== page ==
This page features a collection of the best resources on Sigmund Freud. Just to be clear, there is no single best resource on Freud. The best one will depend on your preferred learning style and the amount of time you want to spend learning about him.
To get started, simply choose one of the links below:
If you want an academic overview of Freud:
- Read the Internet Encyclopedia of Philosophy article on Sigmund Freud. However it’s quite long at around 6500 words. Here’s a short excerpt that introduces Freud:
“Sigmund Freud, the father of psychoanalysis, was a physiologist, medical doctor, psychologist and influential thinker of the early twentieth century. Working initially in close collaboration with Joseph Breuer, Freud elaborated the theory that the mind is a complex energy-system, the structural investigation of which is the proper province of psychology. He articulated and refined the concepts of the unconscious, infantile sexuality and repression, and he proposed a tripartite account of the mind’s structure—all as part of a radically new conceptual and therapeutic frame of reference for the understanding of human psychological development and the treatment of abnormal mental conditions. Notwithstanding the multiple manifestations of psychoanalysis as it exists today, it can in almost all fundamental respects be traced directly back to Freud’s original work. . . .”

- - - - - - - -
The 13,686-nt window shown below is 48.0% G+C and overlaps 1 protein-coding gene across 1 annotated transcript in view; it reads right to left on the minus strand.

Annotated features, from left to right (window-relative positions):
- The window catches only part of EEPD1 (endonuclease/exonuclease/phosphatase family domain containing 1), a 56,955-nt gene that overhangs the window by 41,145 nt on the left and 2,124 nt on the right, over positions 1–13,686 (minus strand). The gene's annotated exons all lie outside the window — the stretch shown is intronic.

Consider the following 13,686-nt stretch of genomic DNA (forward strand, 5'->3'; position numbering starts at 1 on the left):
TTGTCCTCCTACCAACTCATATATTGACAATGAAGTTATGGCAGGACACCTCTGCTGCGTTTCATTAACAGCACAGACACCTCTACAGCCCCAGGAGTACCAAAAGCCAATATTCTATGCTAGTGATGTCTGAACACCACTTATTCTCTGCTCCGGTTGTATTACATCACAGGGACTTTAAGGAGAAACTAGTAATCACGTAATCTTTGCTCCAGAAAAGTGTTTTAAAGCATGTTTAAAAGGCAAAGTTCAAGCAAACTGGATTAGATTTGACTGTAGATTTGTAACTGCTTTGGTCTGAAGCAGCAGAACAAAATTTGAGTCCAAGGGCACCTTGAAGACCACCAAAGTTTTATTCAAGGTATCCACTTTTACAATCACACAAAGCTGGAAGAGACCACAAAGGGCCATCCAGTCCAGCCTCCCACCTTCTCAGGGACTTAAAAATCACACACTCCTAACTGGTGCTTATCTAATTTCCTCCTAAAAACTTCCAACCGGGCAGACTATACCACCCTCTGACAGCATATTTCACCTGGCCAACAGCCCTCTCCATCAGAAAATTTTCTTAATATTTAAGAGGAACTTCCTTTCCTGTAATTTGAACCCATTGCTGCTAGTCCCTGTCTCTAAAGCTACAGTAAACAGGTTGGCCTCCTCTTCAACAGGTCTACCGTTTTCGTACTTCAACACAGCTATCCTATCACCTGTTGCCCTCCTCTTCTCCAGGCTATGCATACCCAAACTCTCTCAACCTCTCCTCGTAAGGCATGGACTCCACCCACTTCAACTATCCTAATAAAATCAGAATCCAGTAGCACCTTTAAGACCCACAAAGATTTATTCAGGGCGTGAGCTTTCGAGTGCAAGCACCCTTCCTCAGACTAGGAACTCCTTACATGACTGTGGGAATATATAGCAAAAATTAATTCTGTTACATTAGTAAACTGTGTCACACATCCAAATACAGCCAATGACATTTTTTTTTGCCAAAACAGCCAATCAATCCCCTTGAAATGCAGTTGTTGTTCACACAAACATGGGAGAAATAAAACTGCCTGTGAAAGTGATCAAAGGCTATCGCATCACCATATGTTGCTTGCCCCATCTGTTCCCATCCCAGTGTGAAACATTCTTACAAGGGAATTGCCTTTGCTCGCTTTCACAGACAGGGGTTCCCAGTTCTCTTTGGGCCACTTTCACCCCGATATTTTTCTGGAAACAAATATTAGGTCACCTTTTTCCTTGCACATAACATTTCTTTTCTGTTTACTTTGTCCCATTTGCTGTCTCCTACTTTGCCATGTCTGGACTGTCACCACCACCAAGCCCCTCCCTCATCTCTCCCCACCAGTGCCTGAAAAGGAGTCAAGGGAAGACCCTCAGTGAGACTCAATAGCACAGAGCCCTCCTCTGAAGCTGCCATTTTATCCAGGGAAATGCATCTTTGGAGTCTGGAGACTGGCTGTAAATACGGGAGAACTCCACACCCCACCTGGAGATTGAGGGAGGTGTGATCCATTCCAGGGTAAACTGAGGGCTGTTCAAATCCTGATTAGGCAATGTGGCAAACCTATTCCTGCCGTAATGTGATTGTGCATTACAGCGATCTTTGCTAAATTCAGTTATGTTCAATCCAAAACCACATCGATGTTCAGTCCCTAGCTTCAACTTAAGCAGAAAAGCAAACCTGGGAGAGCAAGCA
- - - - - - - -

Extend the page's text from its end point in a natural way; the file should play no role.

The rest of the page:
If you’re looking for a somewhat shorter and more engaging introduction:
- Read David Livingstone Smith’s article: From philosophy to psychoanalysis: a classic Freudian move [2600 words]
If you’d prefer a video introduction:
If you prefer audio and podcasts:
While these resources are a great starting point, there’s only so much you can learn by using free online resources. If you want to learn more, check out this list of the best books on Sigmund Freud.
The Daily Idea was created to help make learning about philosophy as easy as possible by collecting the best philosophy articles, videos, podcasts, and book recommendations from across the internet and organizing them into one place. You can find a collection of links to these resources and recommendations here or try taking the 52 Book Philosophy Challenge.